Public Opportunity to Participate in SARA Reciprocity Policy Modifications
Published by: WCET | 12/15/2022
A new SARA (State Authorization Reciprocity Agreements) Policy Modification Process was approved by its oversight Board last summer. This new process will offer increased transparency and public participation in the development of SARA Policy additions and revisions to manage reciprocity for state approval of institutions offering distance education and select in-person activities across state lines.
We spoke with three members of the team that created the policy modification process. Each of these members communicated that the new policy increases transparency and engagement with everyone touched by reciprocity through SARA. In this post, we enthusiastically share this new process, its structure, and some specific directions for the public to be involved in the process.
Beginning in 2014, states voluntarily began to join a state-to-state reciprocity agreement to address state authorization of institutions offering interstate distance education. SARA, as we now know the agreement, was developed to provide consistent state oversight of institutions by all member states. There is great concern regarding the wide variance of state-to-state requirements for institutional oversight nationwide that provides unbalanced consumer protection of students across the states. The SARA Agreement is a “negotiated compromise” of each state’s requirements for purposes of interstate distance education for postsecondary institutions.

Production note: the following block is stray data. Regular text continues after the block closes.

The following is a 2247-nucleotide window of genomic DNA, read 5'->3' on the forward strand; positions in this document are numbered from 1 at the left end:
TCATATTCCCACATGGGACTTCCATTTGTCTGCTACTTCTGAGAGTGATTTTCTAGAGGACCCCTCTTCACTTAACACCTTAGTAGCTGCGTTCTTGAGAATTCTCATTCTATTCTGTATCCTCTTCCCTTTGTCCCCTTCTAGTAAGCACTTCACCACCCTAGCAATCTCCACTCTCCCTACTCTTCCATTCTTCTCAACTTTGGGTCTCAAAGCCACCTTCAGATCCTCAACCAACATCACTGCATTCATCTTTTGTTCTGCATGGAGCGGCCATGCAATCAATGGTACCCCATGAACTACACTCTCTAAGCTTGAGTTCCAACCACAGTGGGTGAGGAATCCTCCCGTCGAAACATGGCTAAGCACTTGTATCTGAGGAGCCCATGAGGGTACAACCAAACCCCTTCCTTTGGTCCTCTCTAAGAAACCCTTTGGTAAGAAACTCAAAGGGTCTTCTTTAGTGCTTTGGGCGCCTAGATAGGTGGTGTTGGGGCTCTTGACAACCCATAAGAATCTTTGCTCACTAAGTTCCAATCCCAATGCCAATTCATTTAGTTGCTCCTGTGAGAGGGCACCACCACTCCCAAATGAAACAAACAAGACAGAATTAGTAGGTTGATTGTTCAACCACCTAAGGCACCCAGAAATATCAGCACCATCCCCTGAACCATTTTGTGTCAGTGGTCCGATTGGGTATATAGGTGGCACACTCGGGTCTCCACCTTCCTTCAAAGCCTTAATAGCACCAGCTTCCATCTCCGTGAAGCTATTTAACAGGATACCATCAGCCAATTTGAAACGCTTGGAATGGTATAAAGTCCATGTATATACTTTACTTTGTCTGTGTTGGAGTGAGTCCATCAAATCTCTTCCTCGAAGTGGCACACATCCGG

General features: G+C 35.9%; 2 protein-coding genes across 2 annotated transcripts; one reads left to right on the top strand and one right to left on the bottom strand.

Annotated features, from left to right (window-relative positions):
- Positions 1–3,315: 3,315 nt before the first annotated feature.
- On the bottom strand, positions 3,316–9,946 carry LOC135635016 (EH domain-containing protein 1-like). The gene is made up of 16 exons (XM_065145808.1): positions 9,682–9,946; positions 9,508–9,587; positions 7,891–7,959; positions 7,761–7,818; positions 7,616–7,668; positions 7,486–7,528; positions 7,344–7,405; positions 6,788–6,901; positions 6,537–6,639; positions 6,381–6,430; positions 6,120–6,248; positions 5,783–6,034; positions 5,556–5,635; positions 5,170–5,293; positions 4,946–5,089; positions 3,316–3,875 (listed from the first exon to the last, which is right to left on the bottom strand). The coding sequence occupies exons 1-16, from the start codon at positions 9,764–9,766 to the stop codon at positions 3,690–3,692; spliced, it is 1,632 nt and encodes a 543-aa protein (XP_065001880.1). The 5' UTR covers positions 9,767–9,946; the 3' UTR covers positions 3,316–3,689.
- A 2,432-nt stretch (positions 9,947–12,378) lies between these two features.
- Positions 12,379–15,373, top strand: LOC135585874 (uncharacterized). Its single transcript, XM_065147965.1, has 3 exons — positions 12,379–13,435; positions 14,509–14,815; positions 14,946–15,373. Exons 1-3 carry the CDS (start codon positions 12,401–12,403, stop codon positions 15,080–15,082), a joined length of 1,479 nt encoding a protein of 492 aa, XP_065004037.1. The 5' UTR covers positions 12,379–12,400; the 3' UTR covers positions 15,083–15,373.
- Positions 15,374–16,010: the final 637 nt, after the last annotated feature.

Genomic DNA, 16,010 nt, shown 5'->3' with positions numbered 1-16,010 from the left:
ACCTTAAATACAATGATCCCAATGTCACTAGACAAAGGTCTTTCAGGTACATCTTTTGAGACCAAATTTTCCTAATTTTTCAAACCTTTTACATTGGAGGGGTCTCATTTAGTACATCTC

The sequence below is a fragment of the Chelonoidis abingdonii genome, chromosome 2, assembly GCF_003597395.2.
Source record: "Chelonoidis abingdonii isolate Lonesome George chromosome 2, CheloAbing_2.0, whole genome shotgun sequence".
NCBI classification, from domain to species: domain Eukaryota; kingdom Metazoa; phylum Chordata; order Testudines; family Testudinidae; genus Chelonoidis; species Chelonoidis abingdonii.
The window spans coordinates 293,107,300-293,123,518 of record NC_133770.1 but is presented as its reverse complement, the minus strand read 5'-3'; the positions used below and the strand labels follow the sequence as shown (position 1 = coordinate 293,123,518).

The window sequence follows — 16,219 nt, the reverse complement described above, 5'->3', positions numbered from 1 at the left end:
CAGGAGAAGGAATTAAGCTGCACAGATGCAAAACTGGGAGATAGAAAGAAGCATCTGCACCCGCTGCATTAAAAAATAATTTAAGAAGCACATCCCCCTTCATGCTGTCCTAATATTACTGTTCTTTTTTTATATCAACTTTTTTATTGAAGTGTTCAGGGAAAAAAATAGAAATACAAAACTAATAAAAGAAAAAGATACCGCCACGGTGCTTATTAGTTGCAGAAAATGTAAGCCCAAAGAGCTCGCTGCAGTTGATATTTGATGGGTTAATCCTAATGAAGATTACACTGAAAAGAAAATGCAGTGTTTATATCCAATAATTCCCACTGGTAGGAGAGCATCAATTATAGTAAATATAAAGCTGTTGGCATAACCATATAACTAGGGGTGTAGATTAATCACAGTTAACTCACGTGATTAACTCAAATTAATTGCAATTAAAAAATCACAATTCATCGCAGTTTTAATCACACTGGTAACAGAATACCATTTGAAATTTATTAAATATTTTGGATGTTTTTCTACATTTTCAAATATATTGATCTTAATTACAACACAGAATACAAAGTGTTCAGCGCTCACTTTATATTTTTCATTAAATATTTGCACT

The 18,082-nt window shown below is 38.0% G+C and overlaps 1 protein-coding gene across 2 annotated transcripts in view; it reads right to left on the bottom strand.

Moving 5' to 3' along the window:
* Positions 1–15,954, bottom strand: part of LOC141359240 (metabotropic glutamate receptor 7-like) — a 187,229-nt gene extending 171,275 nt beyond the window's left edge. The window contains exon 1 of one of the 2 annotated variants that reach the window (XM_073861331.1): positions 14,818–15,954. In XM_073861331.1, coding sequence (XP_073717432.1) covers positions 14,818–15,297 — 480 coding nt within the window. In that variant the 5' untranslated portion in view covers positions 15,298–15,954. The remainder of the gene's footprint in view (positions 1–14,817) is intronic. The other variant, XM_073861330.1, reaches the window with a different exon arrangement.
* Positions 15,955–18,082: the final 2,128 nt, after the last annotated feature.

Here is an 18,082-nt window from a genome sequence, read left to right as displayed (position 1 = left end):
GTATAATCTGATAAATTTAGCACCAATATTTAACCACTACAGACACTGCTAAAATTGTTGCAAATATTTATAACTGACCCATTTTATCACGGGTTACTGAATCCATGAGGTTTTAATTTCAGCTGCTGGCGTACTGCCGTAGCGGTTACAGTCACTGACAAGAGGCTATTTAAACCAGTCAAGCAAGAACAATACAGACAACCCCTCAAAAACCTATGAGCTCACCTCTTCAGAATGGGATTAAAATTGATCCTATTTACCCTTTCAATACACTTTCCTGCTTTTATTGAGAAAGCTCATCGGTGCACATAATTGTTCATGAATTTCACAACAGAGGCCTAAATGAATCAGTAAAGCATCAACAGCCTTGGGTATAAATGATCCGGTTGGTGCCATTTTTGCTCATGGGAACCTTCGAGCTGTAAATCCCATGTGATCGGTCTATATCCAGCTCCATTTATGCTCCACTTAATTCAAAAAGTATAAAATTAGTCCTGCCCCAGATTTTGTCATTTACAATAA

Eight years later, forty-nine states, Puerto Rico, U.S. Virgin Islands, and District of Columbia have joined the reciprocity agreement. More than 2,300 institutions in those states and territories have obtained approval from their “Home State” to participate in reciprocity to obtain state institutional authorization to offer distance education related activities in other SARA states. However, despite the wide acceptance of SARA nationally, there remains confusion about some SARA requirements.
Additionally, some states and consumer protection advocates have shared an interest in enriched consumer protections which may be accomplished through revision in SARA policy. We anticipate that the new SARA Policy Modification Process will serve to alleviate confusion, clarify the role of the state, and provide increased student consumer protection.
Beginning January 2023, there will be increased opportunity for the public voice to be heard to improve upon SARA Policy to implement reciprocity. Not only will the public have the opportunity to submit proposals, but there will also be opportunity to provide public comments that will be made publicly available. This process offers the ability to enrich student consumer protections and clarify institution and state responsibilities.
As previously discussed, institution compliance requirements and the roles of all SARA stakeholders are provided in SARA Policy. Since the origination of SARA Policy, there has been a process for policy modification to address any changing needs of SARA stakeholders and to allow for the maturity of the reciprocity agreement. However, there had been some frustration with details within that process.